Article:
Moooove Over, Skim Milk: There’s A New Dairy In Town

Have you heard the exciting news?! Butter is back! Whole milk is healthier! But...wait a it really?

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Have you heard the exciting news? Butter is back! Whole milk is healthier! Full-fat dairy spent the past few decades in the doghouse, but it’s been experiencing quite the comeback over the past few years.

Some people, however, are less than convinced, and government recommendations remain tied to reduced-fat dairy products for anyone over the age of two.

So which is it? Is full-fat dairy a less-processed, more satisfying option, or is this all more hype than health?


Newer research suggests that full-fat dairy isn’t quite as heart unhealthy as we once thought, particularly the saturated fat found in dairy. This type of saturated fat is inconclusively tied to elevated cholesterol and heart health. What’s more, the blood cholesterol it does (or rather, may) promote tends to be the large and buoyant type, which is the less atherogenic (artery-clogging) variety of LDL. In other words, even if full-fat dairy does, in fact, raise your cholesterol a bit, it still might not raise the risk of heart disease. Oh, and it has been linked to lower risk of obesity.

Another argument for full-fat dairy is that the nutrients in whole milk specifically are more bioavailable (easily used) compared with the nutrients found in skim and lower fat milk. This is because some of the vitamins (especially vitamin A) are fat-soluble, which means they are found in the fat portion of the milk and may even be more readily absorbed in the presence of fat. Basically, manufacturers have to fortify lower fat milk with vitamin A to make it comparable to what’s naturally found in whole milk, and we may not even absorb what’s added without that little bit of fat.

Beyond nutrition, and certainly more anecdotally, I hear time and again that full-fat dairy is just plain more enjoyable. I am decidedly of the mindset that if you’re going to eat something, you better enjoy it. If that means eating the full-fat, full-sugar, less traditionally “healthy” version–but less of it–then that’s what you do. If full-fat dairy, with its creamier texture and more agreeable mouthfeel, can leave us more satisfied using smaller portions, isn’t it worth it?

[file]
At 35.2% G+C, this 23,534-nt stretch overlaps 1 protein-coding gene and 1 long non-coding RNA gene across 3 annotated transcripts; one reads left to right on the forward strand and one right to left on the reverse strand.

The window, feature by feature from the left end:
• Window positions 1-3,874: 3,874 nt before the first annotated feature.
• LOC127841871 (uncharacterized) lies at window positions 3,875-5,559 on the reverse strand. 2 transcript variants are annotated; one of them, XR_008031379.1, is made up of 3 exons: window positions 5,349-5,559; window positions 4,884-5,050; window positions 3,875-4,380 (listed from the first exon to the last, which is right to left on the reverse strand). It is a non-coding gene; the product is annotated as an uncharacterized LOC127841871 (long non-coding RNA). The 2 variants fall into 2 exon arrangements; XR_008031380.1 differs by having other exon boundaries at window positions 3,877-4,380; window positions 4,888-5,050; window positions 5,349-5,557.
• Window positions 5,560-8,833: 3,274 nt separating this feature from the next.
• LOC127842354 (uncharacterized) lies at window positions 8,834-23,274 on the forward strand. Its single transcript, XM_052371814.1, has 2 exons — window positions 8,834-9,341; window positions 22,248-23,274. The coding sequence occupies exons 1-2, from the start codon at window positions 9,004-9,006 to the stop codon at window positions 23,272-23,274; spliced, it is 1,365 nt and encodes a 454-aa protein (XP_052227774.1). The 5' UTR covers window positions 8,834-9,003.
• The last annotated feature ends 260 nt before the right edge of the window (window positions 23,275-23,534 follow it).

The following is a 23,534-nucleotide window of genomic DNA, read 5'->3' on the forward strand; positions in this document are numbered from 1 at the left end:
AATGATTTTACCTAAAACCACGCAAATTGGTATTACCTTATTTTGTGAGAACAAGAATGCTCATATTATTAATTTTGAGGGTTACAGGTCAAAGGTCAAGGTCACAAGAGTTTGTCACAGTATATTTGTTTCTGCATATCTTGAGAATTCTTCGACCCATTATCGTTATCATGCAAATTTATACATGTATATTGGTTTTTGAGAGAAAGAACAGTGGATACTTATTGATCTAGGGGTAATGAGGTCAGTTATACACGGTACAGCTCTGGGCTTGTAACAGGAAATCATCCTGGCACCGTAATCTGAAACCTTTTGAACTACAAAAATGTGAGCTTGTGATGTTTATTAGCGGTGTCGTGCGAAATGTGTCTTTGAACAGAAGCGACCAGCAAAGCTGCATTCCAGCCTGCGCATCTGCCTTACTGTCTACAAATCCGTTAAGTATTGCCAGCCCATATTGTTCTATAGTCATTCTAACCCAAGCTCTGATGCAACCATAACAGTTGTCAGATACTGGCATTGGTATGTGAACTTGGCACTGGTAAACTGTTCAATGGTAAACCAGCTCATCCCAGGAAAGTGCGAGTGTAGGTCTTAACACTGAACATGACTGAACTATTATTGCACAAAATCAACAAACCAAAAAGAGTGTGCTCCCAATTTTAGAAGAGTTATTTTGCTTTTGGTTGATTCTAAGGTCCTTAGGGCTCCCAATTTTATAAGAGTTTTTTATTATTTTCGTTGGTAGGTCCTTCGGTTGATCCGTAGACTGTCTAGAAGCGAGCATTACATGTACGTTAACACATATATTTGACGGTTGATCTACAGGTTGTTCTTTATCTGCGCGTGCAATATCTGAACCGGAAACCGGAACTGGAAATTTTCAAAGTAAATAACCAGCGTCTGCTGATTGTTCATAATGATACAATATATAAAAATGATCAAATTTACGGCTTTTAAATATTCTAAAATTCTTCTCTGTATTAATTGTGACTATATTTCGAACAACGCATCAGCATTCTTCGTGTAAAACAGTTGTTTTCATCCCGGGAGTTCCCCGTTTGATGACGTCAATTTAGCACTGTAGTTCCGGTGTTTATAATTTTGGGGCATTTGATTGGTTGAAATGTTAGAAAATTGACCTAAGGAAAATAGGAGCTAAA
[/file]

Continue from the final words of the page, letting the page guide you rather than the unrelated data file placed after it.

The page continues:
The trouble is that research doesn’t quite support all those anecdotes, which makes it difficult to make an official recommendation based on it. Most research suggests quite the opposite, that higher fat foods may increase satiety, but not satiation. Satiety is feeling satisfied for a long period of time after a meal, so you don’t get the munchies an hour or two later. Satiation, on the other hand, is feeling satisfied immediately after eating; it’s the cue that tells us to stop eating because we’ve had enough. So the presence of fat in a meal may mean that we go longer between meals without eating, but it doesn’t actually seem to make us satisfied with smaller portions at the meal in question, as many people claim.

To shoot another hole in the full-fat dairy argument, it may be true that certain fat-soluble vitamins in skim milk are less easily absorbed, but that doesn’t mean we need to go all the way to whole milk. Just a little bit of fat, say in the form of low- or reduced-fat milk, could be enough.

Lastly, although emerging research certainly calls into question the relationship between heart health and the saturated fat in full-fat dairy, it remains inconclusive at this time. Not all of the studies have been well executed, and differing conclusions have been drawn. The frustratingly short version of the story is that we don’t really know the answer yet.


Fit! Without absolute proof, this becomes a question of: Is full-fat dairy innocent until proven guilty or vice versa? I’m voting innocent, but I still don’t see any research recommending going overboard with the stuff.

Consider full-fat dairy as a garnish: feta cheese dotting your vegetable-rich salad; whole milk kefir drizzled over oatmeal and berries; the less frequent scoop of rich ice cream to replace that daily bowl of sugar-free, fat-free, more-chemical-than-food frozen confection.

Full-fat dairy certainly has potential as part of a balanced, nutritious diet. But, as they say, it is the dose that makes the poison, and too much of it may be getting us into trouble.

If full-fat dairy helps you eat less of it and feel more satisfied, if you’re not guzzling a gallon of milk and an entire block of cheese every day, if you’re not interpreting this as an excuse to eat a mountain of ice cream topped with whipped cream and melted butter (please, tell me that is not a thing): Then yes, I think full-fat dairy deserves a spot on your plate. Bon appétit!

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